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ADVENT

Advent is the beginning of the Church Year for most churches in the Western tradition. It begins on the fourth Sunday before Christmas Day, which is the Sunday nearest November 30, and ends on Christmas Eve (Dec 24). If Christmas Eve is a Sunday, it is counted as the fourth Sunday of Advent, with Christmas Eve proper beginning at sundown.


The word Advent means "coming" or "arrival." The focus of the entire season is preparation to celebrate the birth of Jesus the Christ in his First Advent, and the anticipation of the return of Christ the King in his Second Advent. Thus, Advent is far more than simply marking a 2,000 year old event in history. It is celebrating a truth about God, the revelation of God in Christ whereby all of creation might be reconciled to God. That is a process in which we now participate, and the consummation of which we anticipate. Scripture reading for Advent will reflect this emphasis on the Second Advent, including themes of accountability for faithfulness at His coming, judgment on sin, and the hope of eternal life.


The Colors of Advent

Historically, the primary sanctuary color of Advent is Purple. This is the color of penitence and fasting as well as the color of royalty to welcome the Advent of the King. Purple is still used in some traditions (for example Roman Catholic). The purple of Advent is also the color of suffering used during Lent and Holy Week. This points to an important connection between Jesus’ birth and death. The nativity, the Incarnation, cannot be separated from the crucifixion. The purpose of Jesus’ coming into the world, of the "Word made flesh" and dwelling among us, is to reveal God and His grace to the world through Jesus’ life and teaching, but also through his suffering, death, and resurrection. To reflect this emphasis, originally Advent was a time of penitence and fasting, much as the Season of Lent and so shared the color of Lent.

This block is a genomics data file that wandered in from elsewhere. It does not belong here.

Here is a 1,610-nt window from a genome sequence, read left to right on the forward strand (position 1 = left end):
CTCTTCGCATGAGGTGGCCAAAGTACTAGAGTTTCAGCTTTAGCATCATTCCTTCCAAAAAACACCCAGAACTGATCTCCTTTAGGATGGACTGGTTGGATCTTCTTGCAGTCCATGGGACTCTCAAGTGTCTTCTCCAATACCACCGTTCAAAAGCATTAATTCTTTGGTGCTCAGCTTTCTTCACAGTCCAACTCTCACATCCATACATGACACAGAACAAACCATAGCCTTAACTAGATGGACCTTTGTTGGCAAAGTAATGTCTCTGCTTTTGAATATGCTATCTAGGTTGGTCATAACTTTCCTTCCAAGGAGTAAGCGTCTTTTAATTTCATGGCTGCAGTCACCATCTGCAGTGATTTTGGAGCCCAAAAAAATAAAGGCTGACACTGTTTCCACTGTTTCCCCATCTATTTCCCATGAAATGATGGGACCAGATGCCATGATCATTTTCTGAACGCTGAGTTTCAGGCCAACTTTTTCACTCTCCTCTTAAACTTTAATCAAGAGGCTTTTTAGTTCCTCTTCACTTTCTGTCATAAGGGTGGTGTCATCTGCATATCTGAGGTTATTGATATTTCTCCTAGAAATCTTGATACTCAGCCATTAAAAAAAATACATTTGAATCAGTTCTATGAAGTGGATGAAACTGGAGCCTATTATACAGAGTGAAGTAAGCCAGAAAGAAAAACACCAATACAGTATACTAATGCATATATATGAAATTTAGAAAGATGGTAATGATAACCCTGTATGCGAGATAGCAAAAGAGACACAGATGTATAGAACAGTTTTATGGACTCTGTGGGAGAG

In the four weeks of Advent the third Sunday came to be a time of rejoicing that the fasting was almost over (in some traditions it is called Gaudete Sunday, from the Latin word for "rejoice"). The shift from the purple of the Season to pink or rose for the third Sunday Advent candles reflected this lessening emphasis on penitence as attention turned more to celebration of the season.


In many churches the third Sunday remains the Sunday of Joy marked by pink or rose. However, most Protestant churches now use blue to distinguish the Season of Advent from Lent. Royal Blue is sometimes used as a symbol of royalty. Some churches use Bright Blue to symbolize the night sky, the anticipation of the impending announcement of the King’s coming, or to symbolize the waters of Genesis 1, the beginning of a new creation. Some churches, including some Catholic churches, use blue violet to preserve the traditional use of purple while providing a visual distinction between the purple or red violet of Lent.